Parsing Lust Stories for literal meaning isn’t quite as fun as speculating on the various subtexts—real or imagined—of this anthology. Is Zoya Akhtar’s short an artistic bridge from the upper-crust universe of her last two features to the more down-to-earth setting of her forthcoming film on Mumbai rappers? Are Radhika Apte’s manic, distracted speech patterns a tribute to her director, Anurag Kashyap? Where has Dibakar Banerjee been? Just how edgy does Karan Johar think he needs to be to fit in with this group?
Lust Stories, which is streaming on Netflix from 15 June, is a follow-up of sorts to Bombay Talkies. Like that 2013 anthology film, this too has a short each from Kashyap, Banerjee, Akhtar and Johar, all of which explore a common theme. Bombay Talkies revolved around our relationship to cinema; of the four, only Banerjee, adapting a Satyajit Ray story, aced his contribution. This time, with lust as the theme, the results are far more satisfying.
Either by design or accident, each of the films in Lust Stories is emotionally centered on a female protagonist. In Kashyap’s short, Kalindi (Radhika Apte) is a college professor who sleeps with a student while in a long-distance marriage. In Akhtar’s, house help Sudha (Bhumi Pednekar) has to go from starting the day in bed with her employer to waiting on his parents and the family of a prospective match. Reena (Manisha Koirala) is having an affair with her husband’s friend in Banerjee’s film; in Johar’s, a young schoolteacher with a desultory sex life seizes on a vibrant alternative.
Women’s bodies and their agency over them has become one of the biggest flashpoints in recent Hindi cinema. Angry Indian Goddesses and Lipstick Under My Burkha were held up by the censors for their frank—though hardly explicit—depictions of female desire, while a scene involving masturbation in the recent Veere Di Wedding has attracted all manner of (mostly male) indignation. The most forthright exploration of female sexuality in Lust Stories comes from Johar, whose film has Megha (Kiara Advani) writhing under the effects of a vibrator in front of her husband, Paras (Vicky Kaushal), his mother and sister-in-law. It’s an amusing, rather cartoonish film, more admirable for its championing of female pleasure than it is convincing. But it is disappointing to see Johar mock his own brand of cinema, with the theme song of Kabhi Khushi Kabhie Gham serving as a wicked punchline; even if he has no need for it now, his long-time audience likely still holds it dear.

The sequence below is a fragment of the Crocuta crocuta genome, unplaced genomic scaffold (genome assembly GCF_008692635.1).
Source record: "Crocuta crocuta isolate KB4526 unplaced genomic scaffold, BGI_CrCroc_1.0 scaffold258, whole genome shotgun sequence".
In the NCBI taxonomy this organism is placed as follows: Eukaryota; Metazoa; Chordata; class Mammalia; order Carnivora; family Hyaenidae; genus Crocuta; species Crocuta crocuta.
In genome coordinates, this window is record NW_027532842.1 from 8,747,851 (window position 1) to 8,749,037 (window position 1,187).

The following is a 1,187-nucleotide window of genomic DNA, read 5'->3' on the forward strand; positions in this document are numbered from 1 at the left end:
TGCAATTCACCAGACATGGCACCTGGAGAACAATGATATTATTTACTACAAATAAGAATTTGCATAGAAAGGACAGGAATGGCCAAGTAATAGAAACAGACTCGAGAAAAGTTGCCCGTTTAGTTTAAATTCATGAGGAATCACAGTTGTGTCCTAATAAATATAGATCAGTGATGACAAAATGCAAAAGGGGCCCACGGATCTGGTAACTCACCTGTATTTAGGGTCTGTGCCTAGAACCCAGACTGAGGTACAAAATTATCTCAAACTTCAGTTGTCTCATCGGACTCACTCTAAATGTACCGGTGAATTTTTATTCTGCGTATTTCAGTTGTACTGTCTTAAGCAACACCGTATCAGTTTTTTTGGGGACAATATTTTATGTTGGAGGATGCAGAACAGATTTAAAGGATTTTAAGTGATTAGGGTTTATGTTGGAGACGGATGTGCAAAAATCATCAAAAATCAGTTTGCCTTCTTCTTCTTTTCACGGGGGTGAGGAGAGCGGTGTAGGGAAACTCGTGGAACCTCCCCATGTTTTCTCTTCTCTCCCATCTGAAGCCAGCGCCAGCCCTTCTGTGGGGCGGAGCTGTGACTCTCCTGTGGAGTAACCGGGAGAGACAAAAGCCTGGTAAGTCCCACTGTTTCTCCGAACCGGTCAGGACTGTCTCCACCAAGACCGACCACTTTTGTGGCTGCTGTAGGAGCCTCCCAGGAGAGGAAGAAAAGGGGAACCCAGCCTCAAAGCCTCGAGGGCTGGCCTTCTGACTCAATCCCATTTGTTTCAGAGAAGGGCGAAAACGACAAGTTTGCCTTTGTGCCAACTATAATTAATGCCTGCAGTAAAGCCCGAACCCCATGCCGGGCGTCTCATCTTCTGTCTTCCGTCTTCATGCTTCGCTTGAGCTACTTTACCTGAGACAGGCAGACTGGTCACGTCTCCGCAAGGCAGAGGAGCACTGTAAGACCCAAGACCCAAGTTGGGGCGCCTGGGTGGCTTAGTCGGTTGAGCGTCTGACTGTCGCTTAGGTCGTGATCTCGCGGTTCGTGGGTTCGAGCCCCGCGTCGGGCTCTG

Taking ownership of one’s actions, no matter how embarrassing, is at the heart of both Johar’s film and an atypically playful Kashyap short. In the latter, Kalindi frequently addresses the camera, offering a variety of justifications for her affair with Tejas (Akash Thosar) and her mounting jealousy when he appears to show interest in one of his classmates. Kalindi is so excited to share her scattered thoughts that she mangles phrases and breaks off in mid-flow to pursue other lines of reasoning. Apte plays her like an open book, albeit one that’s filled with confused scribbles. It’s a stunning performance, as sharp and funny as the one Laetitia Dosch gave in last year’s Montparnasse Bienvenue.
Sandwiched between the outgoing films of Kashyap and Johar are two inward-looking ones. Akhtar directs hers with a muted economy that’s light-years from the bold colours and grand gestures of Zindagi Na Milegi Dobara and Dil Dhadakne Do. Unlike the three other segments, which pack a lot of plot and thought into a small run-time, this feels like a bona fide short—starting in the middle of something instead of at the beginning, ending without resolution, and going on just long enough to give us a glimpse of a life. Pednekar’s look as she waits for the elevator at the end of the day, exchanging a few words with another house help (who’s been given a dress by her employer, and doesn’t care that it’s slightly torn), clutching her own “gift” of congratulatory sweets, is impossible to read. A full-length feature about an employer having sex with the help would have to address issues of class and agency, but Akhtar can afford to not impose anything on the viewer here.
Stung by husband’s neglect, Reena began an affair with Sudhir (Jaideep Ahlawat) three years ago. They aren’t in love; she’s married to his best friend, he’s a commitment-phobic divorcee. Banerjee’s short explores a common enough scenario—a meeting between adulterers and the cheated party—but gives it a feminist spin by revealing both men as feckless and indecisive and placing the woman (who, after some initial panic, treats her husband’s arrival at her lover’s house with a matter-of-factness that suggests she expected this day would come) in charge of offering a solution. The casting is unusual and wonderful: Sanjay Kapoor as the childish spouse who’s all bluster; Ahlawat, possessor of the best poker-face in Hindi cinema today; and the lightly frowning Koirala, shot without sentiment but with great tenderness as she considers how best to resolve a no-win situation. It’s a beautiful idea, having Koirala—who’ll be seen later this month in Rajkumar Hirani’s Sanju as Nargis—in a role that ends up being about picking yourself up and starting over. Few Hindi film actors are more deserving of a substantial second innings.
This review was published in Mint.